The American Medical Association, which continues to struggle with its mission and identity as its annual meeting approaches, has scuttled a controversial proposal from an internal committee to radically change the way it functions.
Under a plan devised by a 30-person committee that sorted through proposed changes for more than a year, the AMA would have been transformed into an umbrella organization for medical groups without any direct members of its own, receiving much of its funding through state and specialty societies. This lean "new" AMA would have curtailed many of its far-flung enterprises, cut costs and focused primarily on national political advocacy, ceding membership issues almost entirely to medical-specialty societies and state associations.
But the board of trustees last month rejected the most radical recommendations by the "special advisory group extraordinaire," calling instead for an incremental approach to change. Its decision, which surprised and angered some AMA members who had hoped for rapid change, is likely to trigger heated debate about the AMA's future when the 550-member House of Delegates gathers in Chicago later this week for the organization's annual meeting.
"The AMA is a shell of what it used to be," said Tom Garcia, M.D., a cardiologist from Houston and an outspoken member of the special advisory committee. "In my opinion, if we don't change, we are on the last few hours of the Titanic."
AMA officials dispute Garcia's grim assessment, saying the board decided to act conservatively after receiving little agreement on the fundamental changes recommended by the special advisory committee. The mixed reaction, officials said, prompted the 20-member AMA board to reject the most radical proposals for change.
Michael Maves, M.D., the AMA's chief executive, described the report as a "vision for the future" that some members mistakenly regarded as "sacred." Instead, he said, the organization must use those recommendations to help slowly design a blueprint for the future that most members can agree upon.
"You can't just throw a switch and expect all this to happen," Maves said.
Timothy Flaherty, M.D., chairman of the AMA's board of trustees, acknowledged the lack of unanimity about the report, saying the recommendations have provided "another reality test to the whole issue of how much change is acceptable."
"There's a certain group that wants more change, and a group that wants less change, or a different type of change," said Flaherty, a radiologist from Neenah, Wis. "Sometimes, when you hear that much variety, maybe it's the right (kind of) report. It's the small issues that divide us, and the big issues that unite us."
The AMA's five-day annual meeting, which kicks off June 15, is expected to feature several lively debates on controversial topics, including the board's decision in early May to halt funding to Physicians for Responsible Negotiation, a labor group that has eaten up almost $3 million in AMA loans since its formation in 1999. Among more than 250 reports and resolutions, delegates will consider a strict limit on resident work hours, and issues concerning pharmaceutical company marketing and medical-liability costs.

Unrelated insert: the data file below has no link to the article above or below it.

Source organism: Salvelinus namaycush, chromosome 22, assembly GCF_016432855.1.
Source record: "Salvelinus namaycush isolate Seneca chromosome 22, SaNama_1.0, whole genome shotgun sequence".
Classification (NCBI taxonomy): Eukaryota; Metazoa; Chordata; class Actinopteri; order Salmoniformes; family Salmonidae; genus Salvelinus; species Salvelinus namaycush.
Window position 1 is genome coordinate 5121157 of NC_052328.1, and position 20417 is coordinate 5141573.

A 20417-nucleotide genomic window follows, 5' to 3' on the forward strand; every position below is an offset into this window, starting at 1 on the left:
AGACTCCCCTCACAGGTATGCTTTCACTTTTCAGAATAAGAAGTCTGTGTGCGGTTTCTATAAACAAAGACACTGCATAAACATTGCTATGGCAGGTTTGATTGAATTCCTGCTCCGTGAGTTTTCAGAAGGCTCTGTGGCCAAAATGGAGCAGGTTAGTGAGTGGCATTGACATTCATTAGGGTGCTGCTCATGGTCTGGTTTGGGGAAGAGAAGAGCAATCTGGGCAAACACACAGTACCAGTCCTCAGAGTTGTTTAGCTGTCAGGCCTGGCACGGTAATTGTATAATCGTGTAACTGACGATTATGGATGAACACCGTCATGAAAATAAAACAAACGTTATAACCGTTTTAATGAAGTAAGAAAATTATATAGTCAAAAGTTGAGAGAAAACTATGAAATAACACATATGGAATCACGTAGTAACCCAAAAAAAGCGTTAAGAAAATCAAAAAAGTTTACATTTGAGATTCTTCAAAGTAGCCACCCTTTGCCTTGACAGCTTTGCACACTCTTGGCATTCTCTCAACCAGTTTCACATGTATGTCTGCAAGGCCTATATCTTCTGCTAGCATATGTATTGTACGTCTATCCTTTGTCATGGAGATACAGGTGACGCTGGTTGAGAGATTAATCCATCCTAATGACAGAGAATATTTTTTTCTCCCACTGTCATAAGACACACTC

But few issues are as emotionally charged as the board's decision to rebuff the committee's key recommendations to restructure the AMA. Critics view the decision as a huge blunder, warning that it may cost the association more members.
"I wish the board had been a little more visionary in its approach," said Richard Roberts, M.D., board chairman of the 93,500-member American Academy of Family Physicians. "What the board of trustees' report does is keep the status quo, and allows for no change at all. I think they've certainly diluted, or weakened, what I thought were some very progressive ideas from the (special advisory group). And that's disappointing."
Garcia went a step further, denouncing the board's report as a "whitewash" that betrayed the work of the committee.
Though many doctors say they barely give the AMA a second thought these days, the Chicago-based association, which has about 278,000 members, remains a key lobbying voice and a vital link between doctors and hospitals.
Yet the organization, which represented about 50% of U.S. physicians as recently as the mid-1970s, continues to shrink, losing members along with political muscle in Washington. Last year, the AMA lost 12,000 members and now represents only about 28% of all the licensed, active doctors in the nation, a percentage that will continue to fall unless the organization can change with the times, critics such as Garcia said.
Based on the recommendations by the special advisory group, the AMA, as an umbrella group, would have derived its membership from specialty and geographic societies (March 3, 2002, p. 10). Under this scenario, the AMA would have collected a portion of the membership dues from all of its affiliated groups.
The board's decision to reject this model could increase tensions between the AMA and some medical-specialty societies that support the plan, limiting national lobbying efforts on issues such as the patients' bill of rights and Medicare reimbursements.